Jim Harbaugh, Michigan meet at perfect spot

Angelique S. Chengelis
The Detroit News

Orlando, Fla. — Jim Harbaugh typically is averse to revealing too much.

He often says he doesn’t like to “peel back the onion” when asked to delve too much into his feelings about any topic, especially anything personal.

How Harbaugh will feel about this season, his first as coach at Michigan, his alma mater, seems like it would fit into that “onion” category. Which made his declaration Thursday — what a win over Florida in today’s Citrus Bowl would mean — head turning.

“I’ve searched my feelings, and I’ve thought long and hard about it,” Harbaugh said, drawing laughter.

What he has thought about is this — he’s coaching at Michigan, where he played for Bo Schembechler; he is coaching with his oldest son, Jay, his tight ends assistant; his childhood friend, Jim Minick, is on the staff; and he really has enjoyed working with young men hungry for success after sinking somewhat lifelessly to a 5-7 record a year ago.

Harbaugh’s Wolverines are on the cusp of 10 victories, a benchmark for college football teams. It would be meaningful to him, Harbaugh said, when asked which he has enjoyed more, coaching college football or in the NFL.

“I determined I like them both,” Harbaugh said. “I like coaching. I love football, and I love the University of Michigan.

“It has been a heck of a good year. It has potentially the chance to be … personally, I would look at this as the best year I’ve had in football if we win this game. If we win the game.”

Senior fullback Joe Kerridge said last month Harbaugh intersected with this group of players at the right time — when the program needed a boost.

“It was a perfect storm,” Kerridge said. “We were hungry and Coach Harbaugh is the same way no matter what league he’s in, no matter what team he’s coaching, he has that enthusiasm and energy, and we were waiting for it and we embraced it.”

Born for the job

It was by no means a perfect season. There were losses to rivals Michigan State and Ohio State, and the opening defeat at Utah.

But Harbaugh and the players see potential.

“I enjoy coaching this group of guys,” Harbaugh said. “A lot of great guys that have worked extremely hard, play as a team. You know they want to be good.”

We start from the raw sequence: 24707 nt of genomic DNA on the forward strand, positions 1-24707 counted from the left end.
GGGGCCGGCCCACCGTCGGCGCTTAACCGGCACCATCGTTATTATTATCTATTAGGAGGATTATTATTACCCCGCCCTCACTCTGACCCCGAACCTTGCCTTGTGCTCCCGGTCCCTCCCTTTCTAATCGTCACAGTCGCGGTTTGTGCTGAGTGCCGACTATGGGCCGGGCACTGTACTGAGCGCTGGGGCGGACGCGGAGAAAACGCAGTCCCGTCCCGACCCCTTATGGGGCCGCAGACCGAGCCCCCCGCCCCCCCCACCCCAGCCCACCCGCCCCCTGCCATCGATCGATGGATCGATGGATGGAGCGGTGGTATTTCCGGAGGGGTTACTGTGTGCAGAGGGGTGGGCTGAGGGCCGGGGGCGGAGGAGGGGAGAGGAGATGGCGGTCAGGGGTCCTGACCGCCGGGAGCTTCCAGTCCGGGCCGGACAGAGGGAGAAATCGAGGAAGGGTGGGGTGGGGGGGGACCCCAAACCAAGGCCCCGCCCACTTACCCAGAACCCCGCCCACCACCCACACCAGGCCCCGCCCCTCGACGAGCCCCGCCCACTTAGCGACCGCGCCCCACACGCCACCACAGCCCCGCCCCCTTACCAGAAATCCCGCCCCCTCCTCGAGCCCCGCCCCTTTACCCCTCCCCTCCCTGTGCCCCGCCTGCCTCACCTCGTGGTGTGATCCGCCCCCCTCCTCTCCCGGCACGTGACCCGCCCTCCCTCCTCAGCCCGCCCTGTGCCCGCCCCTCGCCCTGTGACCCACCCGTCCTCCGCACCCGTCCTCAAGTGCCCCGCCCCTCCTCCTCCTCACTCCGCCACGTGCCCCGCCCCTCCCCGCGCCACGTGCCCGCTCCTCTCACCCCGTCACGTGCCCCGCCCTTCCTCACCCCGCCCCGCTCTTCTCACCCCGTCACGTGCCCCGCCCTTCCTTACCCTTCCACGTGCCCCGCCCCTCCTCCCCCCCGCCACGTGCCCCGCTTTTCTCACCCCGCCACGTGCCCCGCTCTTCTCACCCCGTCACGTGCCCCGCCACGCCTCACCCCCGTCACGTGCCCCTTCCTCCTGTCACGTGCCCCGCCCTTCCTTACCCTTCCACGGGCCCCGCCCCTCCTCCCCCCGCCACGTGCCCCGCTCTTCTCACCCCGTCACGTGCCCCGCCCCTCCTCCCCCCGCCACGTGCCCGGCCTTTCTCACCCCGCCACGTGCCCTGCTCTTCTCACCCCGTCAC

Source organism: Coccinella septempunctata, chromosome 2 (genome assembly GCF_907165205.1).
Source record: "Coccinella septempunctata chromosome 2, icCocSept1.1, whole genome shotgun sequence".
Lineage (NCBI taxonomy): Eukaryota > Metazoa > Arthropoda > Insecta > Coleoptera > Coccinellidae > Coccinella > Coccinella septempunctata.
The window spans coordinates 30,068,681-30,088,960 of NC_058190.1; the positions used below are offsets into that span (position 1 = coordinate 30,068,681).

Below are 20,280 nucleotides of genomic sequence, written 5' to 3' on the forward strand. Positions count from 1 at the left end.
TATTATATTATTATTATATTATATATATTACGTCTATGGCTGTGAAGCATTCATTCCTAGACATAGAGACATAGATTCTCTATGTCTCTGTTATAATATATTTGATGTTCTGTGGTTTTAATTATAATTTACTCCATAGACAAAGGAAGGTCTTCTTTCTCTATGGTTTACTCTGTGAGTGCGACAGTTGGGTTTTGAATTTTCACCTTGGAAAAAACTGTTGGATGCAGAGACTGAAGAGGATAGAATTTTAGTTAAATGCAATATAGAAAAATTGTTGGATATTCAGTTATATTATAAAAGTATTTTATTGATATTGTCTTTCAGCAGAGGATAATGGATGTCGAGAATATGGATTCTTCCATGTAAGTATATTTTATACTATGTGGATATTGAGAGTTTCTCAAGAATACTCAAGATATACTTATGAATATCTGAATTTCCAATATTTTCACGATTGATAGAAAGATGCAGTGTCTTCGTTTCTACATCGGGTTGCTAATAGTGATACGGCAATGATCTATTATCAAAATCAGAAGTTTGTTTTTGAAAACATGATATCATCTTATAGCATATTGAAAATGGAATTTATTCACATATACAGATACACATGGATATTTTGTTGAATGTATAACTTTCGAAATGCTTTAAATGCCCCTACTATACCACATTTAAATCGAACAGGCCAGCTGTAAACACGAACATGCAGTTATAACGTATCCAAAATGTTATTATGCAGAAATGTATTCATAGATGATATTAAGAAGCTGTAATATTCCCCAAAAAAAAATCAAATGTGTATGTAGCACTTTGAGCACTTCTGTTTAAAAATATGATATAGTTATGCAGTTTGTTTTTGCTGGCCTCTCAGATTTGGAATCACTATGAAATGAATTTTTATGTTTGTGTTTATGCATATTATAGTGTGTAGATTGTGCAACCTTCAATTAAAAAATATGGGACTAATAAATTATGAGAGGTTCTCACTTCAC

Greg Mattison, Michigan’s defensive line coach who has coordinated the defense during the bowl season, has worked for Harbaugh patriarch Jack, Jim’s older brother John, and now Jim.

He has seen Jim Harbaugh truly enjoy this season.

“Oh, yeah,” Mattison said. “Jim is so genuine and so honest there is no way he could fake anything. He truly loves coaching at Michigan. ... That’s what makes him special.

“Some guys read a book on how you’re supposed to (be a coach), but Jim was born to do that. That’s how he is with the kids. He speaks so honestly with them, and I think they appreciate that. He’s honest both ways. If you’re not doing it, he’s going to be honest that way.”

A special time

The anniversary of Harbaugh’s formal announcement as Michigan’s coach was Wednesday. A year later, he has been a flurry of activity.

He has ruffled feathers in the Southeastern Conference, participating in satellite camps around the country.

He has tweeted at Judge Judy, met James Earl Jones as he recorded a football hype video.

He has talked about his preferred diet of steak and whole milk.

And he has worked amusing anecdotes, like worms having machine guns, into his news conferences.

Asking him if he was surprised by his first season at Michigan won’t get the rote but polite answer — that’s not his style. So for Harbaugh to say this could be his favorite year if the Wolverines earn a 10th victory was fairly revealing.

“We just started working at the job Dec. 30,” Harbaugh said, referring to 2014. “And every single day we’d get up and work and see if we couldn’t make today better than yesterday and tomorrow better than it was today. That remains the expectation.

“To get this win, to get that 10th win and be Citrus Bowl champions, that would make it the best year I’ve had in football.”